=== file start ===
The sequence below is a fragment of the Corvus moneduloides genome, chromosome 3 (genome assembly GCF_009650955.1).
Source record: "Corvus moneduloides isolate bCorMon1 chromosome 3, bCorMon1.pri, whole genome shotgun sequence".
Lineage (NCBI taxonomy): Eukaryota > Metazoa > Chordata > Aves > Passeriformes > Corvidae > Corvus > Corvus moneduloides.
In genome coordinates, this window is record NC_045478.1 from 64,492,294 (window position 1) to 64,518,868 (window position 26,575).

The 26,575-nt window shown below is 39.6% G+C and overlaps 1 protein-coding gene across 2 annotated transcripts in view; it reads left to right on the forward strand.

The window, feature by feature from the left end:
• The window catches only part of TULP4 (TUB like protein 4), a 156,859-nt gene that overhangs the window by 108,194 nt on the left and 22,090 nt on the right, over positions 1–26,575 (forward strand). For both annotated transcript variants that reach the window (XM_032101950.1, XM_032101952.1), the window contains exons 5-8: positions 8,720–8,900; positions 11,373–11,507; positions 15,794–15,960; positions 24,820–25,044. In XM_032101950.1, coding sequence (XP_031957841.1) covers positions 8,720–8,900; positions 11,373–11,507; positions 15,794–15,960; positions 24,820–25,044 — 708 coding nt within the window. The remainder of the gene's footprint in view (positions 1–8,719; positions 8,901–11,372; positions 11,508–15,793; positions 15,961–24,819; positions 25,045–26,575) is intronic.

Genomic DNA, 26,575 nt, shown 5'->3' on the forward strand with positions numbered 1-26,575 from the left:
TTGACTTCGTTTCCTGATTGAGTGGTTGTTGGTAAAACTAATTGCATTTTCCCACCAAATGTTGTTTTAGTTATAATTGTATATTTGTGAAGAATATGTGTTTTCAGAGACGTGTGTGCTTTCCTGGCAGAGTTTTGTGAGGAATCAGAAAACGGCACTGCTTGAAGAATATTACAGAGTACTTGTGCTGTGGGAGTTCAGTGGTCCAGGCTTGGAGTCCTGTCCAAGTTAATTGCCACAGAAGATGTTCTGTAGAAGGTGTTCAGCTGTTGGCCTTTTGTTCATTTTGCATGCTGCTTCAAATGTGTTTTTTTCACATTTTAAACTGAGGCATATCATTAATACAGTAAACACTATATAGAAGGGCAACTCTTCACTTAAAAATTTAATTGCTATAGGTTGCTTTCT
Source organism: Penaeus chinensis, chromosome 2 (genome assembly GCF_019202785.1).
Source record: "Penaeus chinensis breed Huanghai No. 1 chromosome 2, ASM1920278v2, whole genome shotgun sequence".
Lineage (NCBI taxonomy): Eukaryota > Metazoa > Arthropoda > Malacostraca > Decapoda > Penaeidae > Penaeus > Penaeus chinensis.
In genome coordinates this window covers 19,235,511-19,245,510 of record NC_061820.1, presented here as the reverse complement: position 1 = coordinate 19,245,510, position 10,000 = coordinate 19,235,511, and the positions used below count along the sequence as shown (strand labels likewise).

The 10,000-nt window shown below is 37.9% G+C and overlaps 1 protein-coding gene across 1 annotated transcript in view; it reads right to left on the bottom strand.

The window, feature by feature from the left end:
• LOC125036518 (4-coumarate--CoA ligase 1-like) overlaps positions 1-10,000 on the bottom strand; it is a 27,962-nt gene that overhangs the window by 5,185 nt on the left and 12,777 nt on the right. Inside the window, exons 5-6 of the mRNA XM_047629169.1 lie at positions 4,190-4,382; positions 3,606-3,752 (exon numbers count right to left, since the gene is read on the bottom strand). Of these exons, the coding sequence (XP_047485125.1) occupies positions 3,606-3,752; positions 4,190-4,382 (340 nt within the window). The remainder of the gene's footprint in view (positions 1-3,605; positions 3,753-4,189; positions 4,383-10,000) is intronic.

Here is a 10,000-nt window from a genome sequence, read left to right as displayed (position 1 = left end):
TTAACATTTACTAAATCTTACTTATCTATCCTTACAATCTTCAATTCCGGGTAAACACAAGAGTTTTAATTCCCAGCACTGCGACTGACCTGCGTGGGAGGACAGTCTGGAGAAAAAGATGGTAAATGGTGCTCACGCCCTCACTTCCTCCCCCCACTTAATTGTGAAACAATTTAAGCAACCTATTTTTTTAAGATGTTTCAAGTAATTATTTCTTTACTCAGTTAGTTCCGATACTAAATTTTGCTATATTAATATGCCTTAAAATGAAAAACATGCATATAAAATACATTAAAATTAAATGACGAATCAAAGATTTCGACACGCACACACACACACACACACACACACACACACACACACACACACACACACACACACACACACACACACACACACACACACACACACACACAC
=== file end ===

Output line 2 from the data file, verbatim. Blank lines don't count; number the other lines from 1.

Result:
Source record: "Corvus moneduloides isolate bCorMon1 chromosome 3, bCorMon1.pri, whole genome shotgun sequence".